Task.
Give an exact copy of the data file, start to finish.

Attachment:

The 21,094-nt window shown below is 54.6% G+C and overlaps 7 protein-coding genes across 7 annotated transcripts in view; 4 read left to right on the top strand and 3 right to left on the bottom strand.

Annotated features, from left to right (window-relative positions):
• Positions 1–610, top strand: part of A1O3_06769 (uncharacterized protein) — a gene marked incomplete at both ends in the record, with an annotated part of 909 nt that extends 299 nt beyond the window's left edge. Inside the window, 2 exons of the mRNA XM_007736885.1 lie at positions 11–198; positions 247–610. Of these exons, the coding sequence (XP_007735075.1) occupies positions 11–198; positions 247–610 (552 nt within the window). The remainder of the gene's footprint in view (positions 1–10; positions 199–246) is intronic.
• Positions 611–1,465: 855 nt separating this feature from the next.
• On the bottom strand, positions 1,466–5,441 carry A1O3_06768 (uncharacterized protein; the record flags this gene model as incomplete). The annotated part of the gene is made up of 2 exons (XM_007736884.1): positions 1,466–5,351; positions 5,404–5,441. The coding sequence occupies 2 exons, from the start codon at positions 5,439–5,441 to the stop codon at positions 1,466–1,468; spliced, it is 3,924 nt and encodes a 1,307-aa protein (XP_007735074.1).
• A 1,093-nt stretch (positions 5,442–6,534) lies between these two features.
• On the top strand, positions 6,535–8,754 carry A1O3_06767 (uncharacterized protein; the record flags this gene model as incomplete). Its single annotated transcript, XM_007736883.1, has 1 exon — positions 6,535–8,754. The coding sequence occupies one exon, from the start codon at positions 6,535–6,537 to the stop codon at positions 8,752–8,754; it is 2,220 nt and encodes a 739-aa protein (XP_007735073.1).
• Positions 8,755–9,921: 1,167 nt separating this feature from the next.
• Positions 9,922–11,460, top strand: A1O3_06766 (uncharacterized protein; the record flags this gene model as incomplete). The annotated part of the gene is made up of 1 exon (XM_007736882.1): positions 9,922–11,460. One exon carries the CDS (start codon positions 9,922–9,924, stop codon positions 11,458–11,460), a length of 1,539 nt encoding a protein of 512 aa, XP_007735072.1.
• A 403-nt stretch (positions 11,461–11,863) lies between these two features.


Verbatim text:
The 21,094-nt window shown below is 54.6% G+C and overlaps 7 protein-coding genes across 7 annotated transcripts in view; 4 read left to right on the top strand and 3 right to left on the bottom strand.

Annotated features, from left to right (window-relative positions):
• Positions 1–610, top strand: part of A1O3_06769 (uncharacterized protein) — a gene marked incomplete at both ends in the record, with an annotated part of 909 nt that extends 299 nt beyond the window's left edge. Inside the window, 2 exons of the mRNA XM_007736885.1 lie at positions 11–198; positions 247–610. Of these exons, the coding sequence (XP_007735075.1) occupies positions 11–198; positions 247–610 (552 nt within the window). The remainder of the gene's footprint in view (positions 1–10; positions 199–246) is intronic.
• Positions 611–1,465: 855 nt separating this feature from the next.
• On the bottom strand, positions 1,466–5,441 carry A1O3_06768 (uncharacterized protein; the record flags this gene model as incomplete). The annotated part of the gene is made up of 2 exons (XM_007736884.1): positions 1,466–5,351; positions 5,404–5,441. The coding sequence occupies 2 exons, from the start codon at positions 5,439–5,441 to the stop codon at positions 1,466–1,468; spliced, it is 3,924 nt and encodes a 1,307-aa protein (XP_007735074.1).
• A 1,093-nt stretch (positions 5,442–6,534) lies between these two features.
• On the top strand, positions 6,535–8,754 carry A1O3_06767 (uncharacterized protein; the record flags this gene model as incomplete). Its single annotated transcript, XM_007736883.1, has 1 exon — positions 6,535–8,754. The coding sequence occupies one exon, from the start codon at positions 6,535–6,537 to the stop codon at positions 8,752–8,754; it is 2,220 nt and encodes a 739-aa protein (XP_007735073.1).
• Positions 8,755–9,921: 1,167 nt separating this feature from the next.
• Positions 9,922–11,460, top strand: A1O3_06766 (uncharacterized protein; the record flags this gene model as incomplete). The annotated part of the gene is made up of 1 exon (XM_007736882.1): positions 9,922–11,460. One exon carries the CDS (start codon positions 9,922–9,924, stop codon positions 11,458–11,460), a length of 1,539 nt encoding a protein of 512 aa, XP_007735072.1.
• A 403-nt stretch (positions 11,461–11,863) lies between these two features.